There are now whole groupings of enlightened environmental groups which could also lend their support. They have come to realize the value of having an alliance between the working class and all progressives concerned about the damage that is inflicted upon the environment and society as a whole by the reckless pursuit of super-profits by the capitalist class.

Pentagon plant closings

It is often assumed that plant closings happen only in the civilian sector of the economy. It is further assumed that with the growth of the military budget and the consequent expansion of the Pentagon's operations, plant closings should not be a problem. However, this is not so.

There are now 37,000 industrial firms serving the Pentagon as prime contractors, and three times as many subcontractors, according to Seymour Melman.2 This means that at least 100,000 industrial units operate to serve the Pentagon in one capacity or another.

When the Pentagon decides to close out an operation, it of course is not motivated by the same considerations as a civilian production unit or plant. The latter is fundamentally concerned with maximizing its profit. That's the basis for its existence in the first place.

It is altogether different with the Pentagon. They don't have to be concerned with profit or loss. The endless stream of appropriations grows ever larger as each new Congress gives the Pentagon a virtual carte blanche on how to dispose of billions of dollars. Occasionally the mere whim of the military bureaucracy can decide when and if to close down a plant or relocate it.

The Pentagon has historically chosen to locate its business in areas away from a labor force which would be susceptible to union organization. Many times it forces the closure of plants out of purely racist considerations, always claiming a military rationale and using national security gobbledygook to cover itself. Most often, it prefers locating in rural or suburban areas away from the centers of contagious labor militancy that characterize the metropolitan areas of the country.

There is also the matter of obsolescence, which often leads to layoffs and plant closings. It ranks high in the Pentagon as a means of producing sophisticated or exotic new technologies. But often these can be rapidly discredited, especially when one considers the sheer number and variety of weapons the Pentagon is involved in producing.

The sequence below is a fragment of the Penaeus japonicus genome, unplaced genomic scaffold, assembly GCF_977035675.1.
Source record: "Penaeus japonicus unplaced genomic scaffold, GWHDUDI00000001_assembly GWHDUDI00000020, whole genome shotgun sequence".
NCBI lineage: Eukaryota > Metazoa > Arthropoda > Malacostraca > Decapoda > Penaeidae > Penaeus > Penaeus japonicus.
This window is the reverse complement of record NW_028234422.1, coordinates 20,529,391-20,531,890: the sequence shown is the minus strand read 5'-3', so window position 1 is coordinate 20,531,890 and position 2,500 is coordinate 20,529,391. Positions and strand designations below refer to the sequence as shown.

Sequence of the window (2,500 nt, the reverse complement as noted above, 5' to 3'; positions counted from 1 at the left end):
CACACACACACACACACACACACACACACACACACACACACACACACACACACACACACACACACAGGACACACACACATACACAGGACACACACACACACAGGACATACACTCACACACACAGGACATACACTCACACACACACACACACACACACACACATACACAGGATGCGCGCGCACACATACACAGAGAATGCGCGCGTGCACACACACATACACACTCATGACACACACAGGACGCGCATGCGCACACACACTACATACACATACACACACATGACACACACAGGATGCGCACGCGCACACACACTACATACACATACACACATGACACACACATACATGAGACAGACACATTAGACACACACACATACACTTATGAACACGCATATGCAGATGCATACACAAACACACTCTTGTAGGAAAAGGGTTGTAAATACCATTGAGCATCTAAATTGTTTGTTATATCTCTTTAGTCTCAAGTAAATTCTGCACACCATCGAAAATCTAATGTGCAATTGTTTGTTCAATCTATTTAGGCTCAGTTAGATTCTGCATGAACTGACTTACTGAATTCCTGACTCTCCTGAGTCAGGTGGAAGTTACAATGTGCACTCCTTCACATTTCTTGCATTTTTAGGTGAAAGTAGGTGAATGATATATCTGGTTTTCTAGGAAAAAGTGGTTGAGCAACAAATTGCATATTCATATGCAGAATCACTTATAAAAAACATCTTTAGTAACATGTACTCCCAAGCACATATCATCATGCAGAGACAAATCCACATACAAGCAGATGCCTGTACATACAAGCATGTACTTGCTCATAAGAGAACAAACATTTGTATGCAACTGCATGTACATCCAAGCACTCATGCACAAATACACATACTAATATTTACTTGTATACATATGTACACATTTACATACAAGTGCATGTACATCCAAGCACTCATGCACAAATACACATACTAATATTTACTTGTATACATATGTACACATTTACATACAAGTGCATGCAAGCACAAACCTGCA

It is well known how when legislators fail to vote for the Pentagon's appropriation requests, the military threatens to close military bases in their area. This practice is even more common when it comes to closing military production units.

Should there be a sudden shift in weapons development, the closing of defense plants could become a far more serious development than it is now. The vast bulk of the subcontractors in particular are smaller units and mostly unorganized. However, they can be just as susceptible to and just as much in need of union organization as those in the civilian sector.

In this connection, it should be borne in mind that in the first years after the Second World War, as well as after the Korean and Viet Nam wars, there were several public campaigns by progressive organizations to convert military production to civilian use. Of all the international unions in the country, the International Association of Machinists (IAM) was the only one to present a plan and attempt to publicize it in order to educate the public on the need for conversion of military production to public use.

Since then, no other union has so far broached the subject, notwithstanding the staggering unemployment and the growth of the military.


1. Marcy, Sam, "Capitalist Economic Stagnation and the Revolutionary Perspective," Workers World, Aug. 8, 1975.

2. Melman, op. cit., p. 252.